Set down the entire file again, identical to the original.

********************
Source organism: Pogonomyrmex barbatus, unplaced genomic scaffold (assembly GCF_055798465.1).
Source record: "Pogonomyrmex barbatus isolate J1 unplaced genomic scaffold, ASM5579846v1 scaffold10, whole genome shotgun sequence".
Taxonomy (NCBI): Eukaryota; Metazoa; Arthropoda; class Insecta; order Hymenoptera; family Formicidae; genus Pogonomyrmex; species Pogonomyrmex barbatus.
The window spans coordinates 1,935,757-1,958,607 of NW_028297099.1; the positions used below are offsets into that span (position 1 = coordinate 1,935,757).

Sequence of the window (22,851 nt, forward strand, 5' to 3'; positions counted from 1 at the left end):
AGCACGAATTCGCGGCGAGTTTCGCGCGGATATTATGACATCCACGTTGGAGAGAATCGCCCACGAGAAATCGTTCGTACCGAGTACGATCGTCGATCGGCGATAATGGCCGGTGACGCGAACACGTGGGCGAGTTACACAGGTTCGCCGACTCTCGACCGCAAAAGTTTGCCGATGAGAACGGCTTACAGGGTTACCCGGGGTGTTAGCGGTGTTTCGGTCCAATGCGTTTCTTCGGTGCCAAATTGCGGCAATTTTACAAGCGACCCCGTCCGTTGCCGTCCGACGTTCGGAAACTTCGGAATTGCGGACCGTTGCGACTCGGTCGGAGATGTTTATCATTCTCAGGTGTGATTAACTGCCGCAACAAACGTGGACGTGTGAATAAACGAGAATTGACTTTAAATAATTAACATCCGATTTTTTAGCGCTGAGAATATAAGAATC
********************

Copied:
Source organism: Pogonomyrmex barbatus, unplaced genomic scaffold (assembly GCF_055798465.1).
Source record: "Pogonomyrmex barbatus isolate J1 unplaced genomic scaffold, ASM5579846v1 scaffold10, whole genome shotgun sequence".
Taxonomy (NCBI): Eukaryota; Metazoa; Arthropoda; class Insecta; order Hymenoptera; family Formicidae; genus Pogonomyrmex; species Pogonomyrmex barbatus.
The window spans coordinates 1,935,757-1,958,607 of NW_028297099.1; the positions used below are offsets into that span (position 1 = coordinate 1,935,757).

Sequence of the window (22,851 nt, forward strand, 5' to 3'; positions counted from 1 at the left end):
AGCACGAATTCGCGGCGAGTTTCGCGCGGATATTATGACATCCACGTTGGAGAGAATCGCCCACGAGAAATCGTTCGTACCGAGTACGATCGTCGATCGGCGATAATGGCCGGTGACGCGAACACGTGGGCGAGTTACACAGGTTCGCCGACTCTCGACCGCAAAAGTTTGCCGATGAGAACGGCTTACAGGGTTACCCGGGGTGTTAGCGGTGTTTCGGTCCAATGCGTTTCTTCGGTGCCAAATTGCGGCAATTTTACAAGCGACCCCGTCCGTTGCCGTCCGACGTTCGGAAACTTCGGAATTGCGGACCGTTGCGACTCGGTCGGAGATGTTTATCATTCTCAGGTGTGATTAACTGCCGCAACAAACGTGGACGTGTGAATAAACGAGAATTGACTTTAAATAATTAACATCCGATTTTTTAGCGCTGAGAATATAAGAATC